New Holland Agriculture Cup 2018: Narromine Gorillas enjoying the build-up to grand final

ROUND THE OUTSIDE: Parkes' Lloyd Rogers scoots around the CSU Bathurst defence during last week's preliminary final. Photo: JENNY KINGHAM
ROUND THE OUTSIDE: Parkes' Lloyd Rogers scoots around the CSU Bathurst defence during last week's preliminary final. Photo: JENNY KINGHAM

They’ve beaten everyone who has stood in their way this season, have a passionate fanbase cheering them on, and the benefit of home ground advantage in the New Holland Agriculture Cup grand final.

The Narromine Gorillas have been a force to be reckoned with this season but in the lead-up to Saturday’s decider clash with the Parkes Boars, coach Craig Campbell has told his players to do nothing but enjoy the moment.

“This week at training is all about keeping our consistency and momentum rolling,” Campbell said.

“What we’ve been doing so far this season has been working so all we need to do is build on that, because we know Parkes will be gunning for us.

It’s not every year that you get to play in, let alone host a grand final.

Narromine coach Craig Campbell

“That being said, it’s not every year that you get to play in, let alone host a grand final, so we’ll be trying to enjoy the week as much as possible.”

And while there’s plenty of positivity in the camp, it hasn’t been all smooth sailing for the Gorillas.

The undefeated minor premiers head into the decider without starting scrumhalf and one of the competition’s standouts, Jono Sharkey.

Sharkey has been ruled out with a broken thumb but the Gorillas have a worthy replacement in the vastly experienced Ryan Pratten.

The Gorillas squad is largely made up of locals, while there’s an international feel around the Boars.

Welshman Lloyd Rogers has been one of Parkes’ best in the run to the decider and he’s also feeling positive.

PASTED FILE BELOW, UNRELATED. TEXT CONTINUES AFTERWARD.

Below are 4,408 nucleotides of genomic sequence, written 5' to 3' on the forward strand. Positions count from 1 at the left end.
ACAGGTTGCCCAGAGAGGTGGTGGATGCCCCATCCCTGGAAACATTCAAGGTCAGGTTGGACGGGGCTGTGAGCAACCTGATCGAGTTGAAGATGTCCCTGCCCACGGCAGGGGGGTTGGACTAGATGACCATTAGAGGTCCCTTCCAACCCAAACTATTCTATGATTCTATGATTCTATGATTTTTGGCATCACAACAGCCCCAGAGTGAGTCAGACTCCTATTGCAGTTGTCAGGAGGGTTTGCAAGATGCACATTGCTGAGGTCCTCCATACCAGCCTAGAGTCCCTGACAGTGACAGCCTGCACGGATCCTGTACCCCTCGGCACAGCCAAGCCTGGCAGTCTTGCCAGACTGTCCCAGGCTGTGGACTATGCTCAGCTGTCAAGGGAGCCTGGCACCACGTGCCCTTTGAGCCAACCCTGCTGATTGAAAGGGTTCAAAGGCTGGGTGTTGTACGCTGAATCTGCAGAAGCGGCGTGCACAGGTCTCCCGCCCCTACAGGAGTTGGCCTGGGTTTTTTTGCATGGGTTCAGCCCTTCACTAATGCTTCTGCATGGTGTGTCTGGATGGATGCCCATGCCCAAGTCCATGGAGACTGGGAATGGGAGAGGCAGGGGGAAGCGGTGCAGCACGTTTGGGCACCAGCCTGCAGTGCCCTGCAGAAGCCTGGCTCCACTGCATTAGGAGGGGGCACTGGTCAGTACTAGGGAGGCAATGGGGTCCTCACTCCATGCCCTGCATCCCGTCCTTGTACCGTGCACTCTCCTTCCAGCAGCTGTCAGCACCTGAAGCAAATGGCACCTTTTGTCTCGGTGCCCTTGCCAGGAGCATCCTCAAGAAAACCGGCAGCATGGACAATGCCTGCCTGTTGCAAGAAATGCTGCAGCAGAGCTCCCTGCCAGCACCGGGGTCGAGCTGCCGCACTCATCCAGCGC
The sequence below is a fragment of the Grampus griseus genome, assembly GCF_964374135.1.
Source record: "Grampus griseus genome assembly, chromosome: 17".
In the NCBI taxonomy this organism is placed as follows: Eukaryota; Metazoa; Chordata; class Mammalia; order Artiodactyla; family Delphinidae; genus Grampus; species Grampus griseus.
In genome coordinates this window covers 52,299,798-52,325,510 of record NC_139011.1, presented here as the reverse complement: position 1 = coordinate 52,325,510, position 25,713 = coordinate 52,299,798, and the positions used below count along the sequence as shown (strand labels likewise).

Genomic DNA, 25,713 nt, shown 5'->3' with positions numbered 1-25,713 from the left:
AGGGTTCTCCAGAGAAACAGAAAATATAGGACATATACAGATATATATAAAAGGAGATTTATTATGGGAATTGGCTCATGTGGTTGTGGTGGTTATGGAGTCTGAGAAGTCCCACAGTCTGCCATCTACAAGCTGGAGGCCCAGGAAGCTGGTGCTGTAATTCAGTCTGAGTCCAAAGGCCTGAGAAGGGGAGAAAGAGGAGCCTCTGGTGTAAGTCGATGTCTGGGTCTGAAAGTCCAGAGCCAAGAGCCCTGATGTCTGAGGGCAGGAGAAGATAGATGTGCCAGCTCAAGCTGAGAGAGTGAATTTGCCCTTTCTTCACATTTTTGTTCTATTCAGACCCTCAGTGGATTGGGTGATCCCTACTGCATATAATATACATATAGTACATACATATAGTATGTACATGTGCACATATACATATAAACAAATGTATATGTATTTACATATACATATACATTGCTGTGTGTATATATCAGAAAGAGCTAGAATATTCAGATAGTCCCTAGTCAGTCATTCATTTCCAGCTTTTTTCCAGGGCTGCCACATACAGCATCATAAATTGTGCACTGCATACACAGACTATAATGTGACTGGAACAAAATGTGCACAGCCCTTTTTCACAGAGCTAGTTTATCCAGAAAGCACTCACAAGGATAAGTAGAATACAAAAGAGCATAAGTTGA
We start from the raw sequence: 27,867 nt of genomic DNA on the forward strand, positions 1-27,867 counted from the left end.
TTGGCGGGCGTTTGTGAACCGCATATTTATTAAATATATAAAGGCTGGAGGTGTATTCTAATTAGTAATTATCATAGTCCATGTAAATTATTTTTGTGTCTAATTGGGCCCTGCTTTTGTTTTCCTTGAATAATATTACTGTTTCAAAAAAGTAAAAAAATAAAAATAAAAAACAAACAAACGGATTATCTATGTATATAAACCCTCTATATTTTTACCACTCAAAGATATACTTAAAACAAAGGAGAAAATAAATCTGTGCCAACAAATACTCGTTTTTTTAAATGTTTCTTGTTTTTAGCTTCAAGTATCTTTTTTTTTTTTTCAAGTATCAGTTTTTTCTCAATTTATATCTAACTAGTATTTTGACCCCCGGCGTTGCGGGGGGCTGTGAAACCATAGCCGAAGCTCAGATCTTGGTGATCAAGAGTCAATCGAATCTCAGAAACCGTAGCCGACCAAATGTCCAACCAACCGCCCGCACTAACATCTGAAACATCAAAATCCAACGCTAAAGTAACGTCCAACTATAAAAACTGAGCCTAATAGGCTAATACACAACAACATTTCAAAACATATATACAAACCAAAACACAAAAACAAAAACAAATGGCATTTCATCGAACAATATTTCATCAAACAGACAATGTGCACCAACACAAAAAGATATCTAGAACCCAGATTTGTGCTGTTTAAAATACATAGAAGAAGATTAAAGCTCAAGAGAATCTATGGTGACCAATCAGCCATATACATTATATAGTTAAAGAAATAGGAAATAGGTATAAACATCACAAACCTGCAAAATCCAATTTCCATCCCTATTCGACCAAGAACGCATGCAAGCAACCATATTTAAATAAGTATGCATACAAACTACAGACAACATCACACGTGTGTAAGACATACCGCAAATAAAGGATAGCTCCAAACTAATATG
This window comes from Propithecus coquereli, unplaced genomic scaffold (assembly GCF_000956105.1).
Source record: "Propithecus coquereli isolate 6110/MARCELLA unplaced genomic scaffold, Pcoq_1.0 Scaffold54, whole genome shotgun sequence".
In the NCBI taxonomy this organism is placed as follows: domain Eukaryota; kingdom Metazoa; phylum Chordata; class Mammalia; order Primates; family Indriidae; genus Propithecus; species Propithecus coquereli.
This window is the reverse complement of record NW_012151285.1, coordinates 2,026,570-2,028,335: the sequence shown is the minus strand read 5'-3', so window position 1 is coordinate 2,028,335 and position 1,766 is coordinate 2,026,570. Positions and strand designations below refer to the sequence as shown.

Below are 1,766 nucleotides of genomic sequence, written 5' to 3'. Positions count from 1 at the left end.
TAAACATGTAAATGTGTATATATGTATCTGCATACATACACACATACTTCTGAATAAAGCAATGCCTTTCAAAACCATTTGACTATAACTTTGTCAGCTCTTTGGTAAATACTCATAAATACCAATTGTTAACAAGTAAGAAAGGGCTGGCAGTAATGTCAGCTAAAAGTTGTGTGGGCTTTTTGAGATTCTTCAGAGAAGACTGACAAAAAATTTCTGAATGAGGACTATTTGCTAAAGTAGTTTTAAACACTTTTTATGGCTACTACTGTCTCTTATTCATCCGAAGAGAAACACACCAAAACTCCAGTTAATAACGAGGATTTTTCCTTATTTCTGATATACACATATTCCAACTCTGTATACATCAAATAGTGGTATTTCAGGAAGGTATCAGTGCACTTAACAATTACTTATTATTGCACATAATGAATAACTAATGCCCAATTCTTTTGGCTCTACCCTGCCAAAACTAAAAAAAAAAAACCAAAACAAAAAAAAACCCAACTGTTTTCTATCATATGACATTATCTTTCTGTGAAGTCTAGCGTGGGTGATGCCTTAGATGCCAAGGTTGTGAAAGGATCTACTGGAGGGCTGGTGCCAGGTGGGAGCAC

“They’ve got a great pack and they disrupt the ball, but I’m confident we can get it done. If we can get clean ball we can get them in the backs,” he said.

“We knew it’d be us and Narromine … anything can happen in the finals. Fingers crossed.”

Rogers was his side’s hero in last weekend’s extra-time, preliminary final win over CSU.

That feat is even more impressive given the 23-year-old has grown up playing rugby union with no post season.

It’s first-past-the-post-wins rugby in the northern hemisphere.

With the Boars trailing CSU Bathurst 34-32 following a Joe Nash try right on full-time, Rogers stepped up to take what was potentially the conversion that would send the clash into extra time.

With the wind howling, the ball fell off the tee twice before a third wobble, with his team’s season on the line, brought about a bit of panic.

Pressure-cooker situations will do that to you.

But, as the CSU Bathurst chasers charged out from the goal line in an attempt to smother the conversion, Rogers picked up the ball and coolly potted a drop goal to nab the two points and level things up at 34-all.

All from a player that’s never tasted the pressure of finals footy.

“I was looking around hoping one of the boys would come and help me out but the ref shouted ‘10 seconds’ and I went in for the kick and it fell off again ... I just thought ‘stuff it’ and I went for it. I was just focused on the posts … but the heart was pounding,” he laughed.

“I was pretty excited after it went through, I wanted to cheer but I kept calm.

“Momentum swung our way after that. We eventually got over and the boys went ballistic.”

There is certain to be a massive crowd on hand at Cale Oval, with the Gorillas also featuring in the second grade grand final against the Blayney Rams.

The second grade decider kicks off at 1.40pm with the main game starting at 3.15pm.

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